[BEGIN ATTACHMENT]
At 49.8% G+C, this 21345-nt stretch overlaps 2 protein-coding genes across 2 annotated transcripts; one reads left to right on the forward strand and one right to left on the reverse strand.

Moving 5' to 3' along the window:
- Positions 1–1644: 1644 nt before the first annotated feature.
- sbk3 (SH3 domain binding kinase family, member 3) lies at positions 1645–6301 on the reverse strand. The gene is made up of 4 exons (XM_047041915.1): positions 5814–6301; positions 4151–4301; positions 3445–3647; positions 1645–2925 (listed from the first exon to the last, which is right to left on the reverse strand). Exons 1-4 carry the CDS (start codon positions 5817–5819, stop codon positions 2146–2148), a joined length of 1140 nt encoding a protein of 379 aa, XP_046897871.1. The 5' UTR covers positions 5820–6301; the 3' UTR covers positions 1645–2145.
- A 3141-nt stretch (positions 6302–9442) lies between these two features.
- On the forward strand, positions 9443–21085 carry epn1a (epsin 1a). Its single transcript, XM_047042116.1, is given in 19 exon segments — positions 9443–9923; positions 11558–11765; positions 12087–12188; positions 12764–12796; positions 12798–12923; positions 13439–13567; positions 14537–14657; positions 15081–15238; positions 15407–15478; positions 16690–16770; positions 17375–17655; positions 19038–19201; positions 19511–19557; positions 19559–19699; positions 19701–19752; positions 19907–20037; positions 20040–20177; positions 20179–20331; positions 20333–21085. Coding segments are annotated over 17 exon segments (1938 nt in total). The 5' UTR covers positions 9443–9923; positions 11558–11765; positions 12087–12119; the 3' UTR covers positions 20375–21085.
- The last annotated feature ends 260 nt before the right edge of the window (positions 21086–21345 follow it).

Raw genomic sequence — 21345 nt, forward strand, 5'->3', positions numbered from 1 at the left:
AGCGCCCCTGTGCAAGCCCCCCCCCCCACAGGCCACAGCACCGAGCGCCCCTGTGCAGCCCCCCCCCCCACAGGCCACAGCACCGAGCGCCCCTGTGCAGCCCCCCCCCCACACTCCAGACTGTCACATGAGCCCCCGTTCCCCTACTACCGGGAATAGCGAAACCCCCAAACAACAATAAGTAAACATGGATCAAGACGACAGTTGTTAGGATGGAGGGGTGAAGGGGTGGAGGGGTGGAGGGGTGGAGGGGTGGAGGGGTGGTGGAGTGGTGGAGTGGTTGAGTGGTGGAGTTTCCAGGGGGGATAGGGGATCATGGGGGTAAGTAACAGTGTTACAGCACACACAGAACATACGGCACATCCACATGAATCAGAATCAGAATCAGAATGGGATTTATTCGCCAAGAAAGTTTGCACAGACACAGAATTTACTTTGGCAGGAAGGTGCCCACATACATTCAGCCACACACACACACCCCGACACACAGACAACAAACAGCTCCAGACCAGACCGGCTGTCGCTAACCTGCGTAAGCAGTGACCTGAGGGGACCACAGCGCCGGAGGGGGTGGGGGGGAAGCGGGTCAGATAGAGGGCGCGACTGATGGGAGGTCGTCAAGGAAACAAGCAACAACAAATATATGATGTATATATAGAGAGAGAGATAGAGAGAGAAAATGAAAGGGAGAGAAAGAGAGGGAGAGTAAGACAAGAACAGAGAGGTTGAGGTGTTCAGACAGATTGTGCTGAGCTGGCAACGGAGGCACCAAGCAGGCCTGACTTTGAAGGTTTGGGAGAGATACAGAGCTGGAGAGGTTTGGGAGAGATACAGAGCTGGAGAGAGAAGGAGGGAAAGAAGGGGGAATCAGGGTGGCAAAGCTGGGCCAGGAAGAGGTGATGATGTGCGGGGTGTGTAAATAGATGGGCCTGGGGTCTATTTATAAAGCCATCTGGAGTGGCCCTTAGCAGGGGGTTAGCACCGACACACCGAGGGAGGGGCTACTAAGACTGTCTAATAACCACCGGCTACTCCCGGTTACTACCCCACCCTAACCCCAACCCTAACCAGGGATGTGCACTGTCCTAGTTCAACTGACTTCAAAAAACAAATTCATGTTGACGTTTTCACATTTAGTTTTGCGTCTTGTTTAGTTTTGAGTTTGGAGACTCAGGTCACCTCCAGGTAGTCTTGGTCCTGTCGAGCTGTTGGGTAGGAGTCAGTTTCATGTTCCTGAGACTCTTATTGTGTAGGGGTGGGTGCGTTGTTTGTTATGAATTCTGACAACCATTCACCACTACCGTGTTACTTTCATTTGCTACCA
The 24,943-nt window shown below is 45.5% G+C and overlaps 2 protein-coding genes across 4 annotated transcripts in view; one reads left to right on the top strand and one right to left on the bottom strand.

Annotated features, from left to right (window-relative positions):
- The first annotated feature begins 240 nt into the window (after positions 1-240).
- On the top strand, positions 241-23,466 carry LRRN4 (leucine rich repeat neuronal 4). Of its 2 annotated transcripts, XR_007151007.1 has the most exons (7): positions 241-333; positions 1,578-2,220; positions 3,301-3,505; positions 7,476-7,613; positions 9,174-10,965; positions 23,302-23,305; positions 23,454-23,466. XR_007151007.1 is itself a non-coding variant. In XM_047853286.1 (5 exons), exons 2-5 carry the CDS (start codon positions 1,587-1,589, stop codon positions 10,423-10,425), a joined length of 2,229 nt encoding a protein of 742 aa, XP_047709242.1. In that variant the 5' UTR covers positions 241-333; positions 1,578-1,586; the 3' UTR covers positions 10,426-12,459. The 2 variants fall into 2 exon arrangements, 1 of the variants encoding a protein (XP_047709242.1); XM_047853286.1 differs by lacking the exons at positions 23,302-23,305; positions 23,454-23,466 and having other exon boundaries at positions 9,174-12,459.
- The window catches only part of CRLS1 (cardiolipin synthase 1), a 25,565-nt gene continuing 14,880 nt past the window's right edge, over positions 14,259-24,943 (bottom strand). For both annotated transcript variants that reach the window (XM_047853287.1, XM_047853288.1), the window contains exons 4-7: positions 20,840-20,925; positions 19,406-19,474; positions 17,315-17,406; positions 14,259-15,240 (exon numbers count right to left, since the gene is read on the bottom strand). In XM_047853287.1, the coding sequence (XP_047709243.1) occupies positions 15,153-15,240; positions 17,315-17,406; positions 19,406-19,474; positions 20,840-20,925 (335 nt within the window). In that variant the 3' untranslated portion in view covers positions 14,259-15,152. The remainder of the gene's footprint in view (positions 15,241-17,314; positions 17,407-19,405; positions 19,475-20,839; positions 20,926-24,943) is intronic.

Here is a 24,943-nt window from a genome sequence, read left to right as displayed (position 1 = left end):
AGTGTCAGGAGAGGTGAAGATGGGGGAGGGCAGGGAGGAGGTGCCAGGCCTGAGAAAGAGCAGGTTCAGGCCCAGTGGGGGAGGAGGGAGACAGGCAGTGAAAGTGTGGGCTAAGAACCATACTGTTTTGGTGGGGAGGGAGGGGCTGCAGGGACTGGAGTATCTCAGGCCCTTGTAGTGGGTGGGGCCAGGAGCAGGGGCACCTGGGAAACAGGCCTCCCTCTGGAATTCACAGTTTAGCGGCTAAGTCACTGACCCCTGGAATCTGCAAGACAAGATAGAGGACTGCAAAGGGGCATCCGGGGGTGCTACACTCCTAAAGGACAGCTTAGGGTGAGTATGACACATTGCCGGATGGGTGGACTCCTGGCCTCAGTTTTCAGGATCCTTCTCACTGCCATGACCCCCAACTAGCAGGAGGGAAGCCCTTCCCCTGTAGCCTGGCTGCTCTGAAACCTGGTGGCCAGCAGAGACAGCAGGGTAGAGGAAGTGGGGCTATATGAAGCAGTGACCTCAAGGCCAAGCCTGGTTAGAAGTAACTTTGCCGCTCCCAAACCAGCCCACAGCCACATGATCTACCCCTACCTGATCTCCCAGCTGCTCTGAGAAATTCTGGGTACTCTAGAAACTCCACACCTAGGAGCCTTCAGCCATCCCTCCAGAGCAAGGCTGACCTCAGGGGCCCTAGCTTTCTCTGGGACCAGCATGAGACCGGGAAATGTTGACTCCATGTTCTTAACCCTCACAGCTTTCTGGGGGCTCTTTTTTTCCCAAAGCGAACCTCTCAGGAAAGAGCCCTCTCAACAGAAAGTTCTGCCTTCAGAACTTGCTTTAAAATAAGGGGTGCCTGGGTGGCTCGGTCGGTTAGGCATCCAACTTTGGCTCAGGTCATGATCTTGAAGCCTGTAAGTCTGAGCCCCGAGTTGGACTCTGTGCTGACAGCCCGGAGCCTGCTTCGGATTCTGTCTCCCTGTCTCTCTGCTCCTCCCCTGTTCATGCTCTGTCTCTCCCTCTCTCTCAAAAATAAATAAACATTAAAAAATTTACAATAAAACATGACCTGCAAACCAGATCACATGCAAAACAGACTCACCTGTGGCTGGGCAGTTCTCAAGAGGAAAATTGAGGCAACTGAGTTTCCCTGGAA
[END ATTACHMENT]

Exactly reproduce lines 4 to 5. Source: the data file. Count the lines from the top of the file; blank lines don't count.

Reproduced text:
- sbk3 (SH3 domain binding kinase family, member 3) lies at positions 1645–6301 on the reverse strand. The gene is made up of 4 exons (XM_047041915.1): positions 5814–6301; positions 4151–4301; positions 3445–3647; positions 1645–2925 (listed from the first exon to the last, which is right to left on the reverse strand). Exons 1-4 carry the CDS (start codon positions 5817–5819, stop codon positions 2146–2148), a joined length of 1140 nt encoding a protein of 379 aa, XP_046897871.1. The 5' UTR covers positions 5820–6301; the 3' UTR covers positions 1645–2145.
- A 3141-nt stretch (positions 6302–9442) lies between these two features.